Monterey Jazz Festival 2022 marked a scorching return to form for California

The trio Let It Happen performs at Monterey Jazz Fest, 2022. Photograph by Michael Solomon.

By Michael Solomon

If crowds and energy are any indicators, the 65th annual Monterey Jazz Festival concluded as a resounding success.

The two-and-one-half-day outdoor Jazz Festival kicked of Friday, Sept. 22nd.  It started on a clear night with a spectacular performance by Chucho Valdes and his twenty-plus-piece Youroband Orchestra. Their incredible Afro-Cuban rhythms could barely keep thousands of jazz fans in their open-air seats.

MJF is the longest-running Jazz festival in the nation. The bandleader of Incognito, Jean-Paul Maunick, proclaimed it “the greatest jazz festival in the universe.” Incognito, the rhythmic jazz band from England, has been performing there since 1979. They followed Chucho with a strong closing performance on the first evening.

Chucho Valdes wows the crowd at Monterey Jazz Fest 2022. Photograph by Michael Solomon.

The Monterey Jazz Festival always delivers a diverse selection of artists, some well-known, but all accomplished. This year’s line-up included Joshua Redman, Kurt Elling, DeeDee Bridgewater and Gregory Porter, along with newer artists and bands including Artemis, the all-woman band; Les Cafeteras, a Mexican/American band; Butcher Brown; and RankyTanky. There was also an incredible Dutch, three-woman dance group called “Let it Happen.”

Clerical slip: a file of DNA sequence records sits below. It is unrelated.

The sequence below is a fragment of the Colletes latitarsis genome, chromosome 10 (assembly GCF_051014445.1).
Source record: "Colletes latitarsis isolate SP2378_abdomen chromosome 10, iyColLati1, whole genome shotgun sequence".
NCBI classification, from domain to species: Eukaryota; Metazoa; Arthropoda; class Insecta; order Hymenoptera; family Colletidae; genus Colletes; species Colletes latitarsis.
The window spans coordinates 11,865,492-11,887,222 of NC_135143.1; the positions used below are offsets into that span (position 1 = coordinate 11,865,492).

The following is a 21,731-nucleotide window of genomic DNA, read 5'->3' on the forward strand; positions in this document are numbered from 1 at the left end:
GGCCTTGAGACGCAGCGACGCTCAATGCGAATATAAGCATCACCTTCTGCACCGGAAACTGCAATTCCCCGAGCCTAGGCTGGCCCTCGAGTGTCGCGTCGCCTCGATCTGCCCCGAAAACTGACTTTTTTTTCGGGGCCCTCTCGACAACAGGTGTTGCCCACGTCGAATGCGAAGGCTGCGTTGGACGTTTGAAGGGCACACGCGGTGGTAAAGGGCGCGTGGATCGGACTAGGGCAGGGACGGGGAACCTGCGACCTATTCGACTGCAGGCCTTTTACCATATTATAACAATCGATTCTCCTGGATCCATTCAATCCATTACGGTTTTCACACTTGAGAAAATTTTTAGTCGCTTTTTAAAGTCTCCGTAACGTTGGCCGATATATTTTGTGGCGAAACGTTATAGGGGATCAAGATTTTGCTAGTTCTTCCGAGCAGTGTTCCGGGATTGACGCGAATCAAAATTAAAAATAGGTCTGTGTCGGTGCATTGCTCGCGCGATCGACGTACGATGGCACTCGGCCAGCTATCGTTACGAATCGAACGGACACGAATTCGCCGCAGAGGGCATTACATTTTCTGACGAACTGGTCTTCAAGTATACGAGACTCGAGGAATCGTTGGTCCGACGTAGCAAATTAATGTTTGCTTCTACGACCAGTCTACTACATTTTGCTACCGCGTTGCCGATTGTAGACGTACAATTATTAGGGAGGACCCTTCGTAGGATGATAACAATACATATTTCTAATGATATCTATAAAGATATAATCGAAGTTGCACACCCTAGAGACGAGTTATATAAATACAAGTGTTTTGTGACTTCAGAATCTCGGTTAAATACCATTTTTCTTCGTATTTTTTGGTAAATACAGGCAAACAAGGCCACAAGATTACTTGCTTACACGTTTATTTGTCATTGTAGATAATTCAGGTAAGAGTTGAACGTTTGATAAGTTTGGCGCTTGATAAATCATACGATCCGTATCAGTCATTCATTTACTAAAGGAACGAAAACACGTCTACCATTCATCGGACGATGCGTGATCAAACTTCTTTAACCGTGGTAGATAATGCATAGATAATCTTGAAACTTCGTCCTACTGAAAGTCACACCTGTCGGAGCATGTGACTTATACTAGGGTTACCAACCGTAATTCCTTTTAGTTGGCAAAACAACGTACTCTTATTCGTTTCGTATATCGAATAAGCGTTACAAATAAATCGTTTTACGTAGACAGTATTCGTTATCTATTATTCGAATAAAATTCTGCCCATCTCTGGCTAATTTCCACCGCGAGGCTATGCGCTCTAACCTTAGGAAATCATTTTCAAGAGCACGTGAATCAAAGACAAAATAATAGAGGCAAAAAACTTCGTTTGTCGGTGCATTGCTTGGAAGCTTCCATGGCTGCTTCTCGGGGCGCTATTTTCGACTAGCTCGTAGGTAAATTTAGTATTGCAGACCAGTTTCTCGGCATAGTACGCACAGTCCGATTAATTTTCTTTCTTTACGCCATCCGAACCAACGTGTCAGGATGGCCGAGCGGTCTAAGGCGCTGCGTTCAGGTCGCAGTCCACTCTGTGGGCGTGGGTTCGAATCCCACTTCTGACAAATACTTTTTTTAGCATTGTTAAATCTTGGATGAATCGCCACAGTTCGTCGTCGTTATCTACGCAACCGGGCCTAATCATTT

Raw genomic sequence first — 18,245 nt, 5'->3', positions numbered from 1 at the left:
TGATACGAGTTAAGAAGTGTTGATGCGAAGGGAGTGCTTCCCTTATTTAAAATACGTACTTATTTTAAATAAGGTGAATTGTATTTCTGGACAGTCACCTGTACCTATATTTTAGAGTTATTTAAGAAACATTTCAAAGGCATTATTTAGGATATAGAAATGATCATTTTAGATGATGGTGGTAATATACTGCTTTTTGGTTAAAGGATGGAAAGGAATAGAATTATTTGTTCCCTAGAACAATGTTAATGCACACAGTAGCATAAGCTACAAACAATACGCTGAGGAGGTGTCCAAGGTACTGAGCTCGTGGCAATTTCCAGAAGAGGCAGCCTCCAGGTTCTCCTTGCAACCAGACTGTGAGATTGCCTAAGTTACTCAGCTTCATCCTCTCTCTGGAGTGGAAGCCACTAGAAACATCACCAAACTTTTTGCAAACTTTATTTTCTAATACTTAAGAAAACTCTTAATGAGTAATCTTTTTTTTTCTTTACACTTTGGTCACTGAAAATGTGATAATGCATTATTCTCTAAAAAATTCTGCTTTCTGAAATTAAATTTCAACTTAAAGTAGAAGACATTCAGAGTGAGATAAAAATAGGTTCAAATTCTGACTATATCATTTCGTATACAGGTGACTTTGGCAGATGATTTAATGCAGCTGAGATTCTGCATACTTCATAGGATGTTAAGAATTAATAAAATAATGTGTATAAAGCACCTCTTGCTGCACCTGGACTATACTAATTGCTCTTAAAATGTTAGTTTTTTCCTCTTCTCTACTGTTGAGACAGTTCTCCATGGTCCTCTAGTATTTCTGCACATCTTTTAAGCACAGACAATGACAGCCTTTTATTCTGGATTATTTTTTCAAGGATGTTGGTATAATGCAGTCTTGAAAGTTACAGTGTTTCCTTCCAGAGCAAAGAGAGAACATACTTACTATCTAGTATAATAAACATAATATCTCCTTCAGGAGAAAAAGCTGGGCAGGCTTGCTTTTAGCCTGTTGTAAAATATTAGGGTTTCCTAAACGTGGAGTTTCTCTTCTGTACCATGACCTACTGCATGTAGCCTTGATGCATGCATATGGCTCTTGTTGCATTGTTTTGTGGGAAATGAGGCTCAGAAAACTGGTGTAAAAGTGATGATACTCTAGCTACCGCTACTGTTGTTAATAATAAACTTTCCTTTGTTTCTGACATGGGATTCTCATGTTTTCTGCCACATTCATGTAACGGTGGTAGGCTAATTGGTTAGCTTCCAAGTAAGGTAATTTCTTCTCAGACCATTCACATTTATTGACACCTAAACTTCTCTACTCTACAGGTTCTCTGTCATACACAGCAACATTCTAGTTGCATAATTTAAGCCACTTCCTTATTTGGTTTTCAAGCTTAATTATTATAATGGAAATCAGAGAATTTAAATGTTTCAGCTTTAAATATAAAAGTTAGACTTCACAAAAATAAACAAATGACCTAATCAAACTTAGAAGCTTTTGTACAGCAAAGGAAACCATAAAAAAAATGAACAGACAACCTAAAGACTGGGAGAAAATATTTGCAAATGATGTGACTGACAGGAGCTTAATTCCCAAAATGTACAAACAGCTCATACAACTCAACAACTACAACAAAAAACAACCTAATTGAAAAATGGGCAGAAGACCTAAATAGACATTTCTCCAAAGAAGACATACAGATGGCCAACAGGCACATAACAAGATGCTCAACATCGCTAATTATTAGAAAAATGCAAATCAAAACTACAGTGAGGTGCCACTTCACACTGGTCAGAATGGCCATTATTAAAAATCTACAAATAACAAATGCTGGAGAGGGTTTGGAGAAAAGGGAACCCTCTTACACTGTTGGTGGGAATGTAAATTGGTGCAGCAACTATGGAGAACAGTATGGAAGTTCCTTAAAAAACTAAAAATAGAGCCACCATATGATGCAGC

The lovely 28-year-old Veronica Swift soothed and lifted the crowd with her silky jazz voice and spontaneous scat singing reminiscent of Sarah Vaughn and Nina Simone. Having previously toured with Wynton Marsalis, Swift seems on her way to fame and fortune in the jazz world.

Veronica Swift keeps climbing the ladder of the Jazz scene in Monterey. Photograph by Michael Solomon.

The festival, put on by a non-profit organization, has two primary missions: Celebrate great jazz performances and spur a robust jazz education program. MJF extensively promote, and supports jazz education in high schools and colleges, including partnerships with the the historically Black colleges and universities, Texas Southern University and Morgan State University. These relationships culminate in a solid festival performance by the Next Generation Jazz Orchestra, which is comprised of the best high school musicians in the country, selected through a competitive process. This year’s Next Generation Orchestra performance consisted of 20 inspiring young musicians and was conducted by the talented Gerald Clayton.

Dee Dee Bridgewater grabs the mic at Monterey Jazz Fest 2022. Photograph by Michael Solomon.

For further information about MJF performances and educational opportunities in jazz, check their website:

Michael Solomon is a long-time Jazz photographer and part of the founding family of Tower Records.

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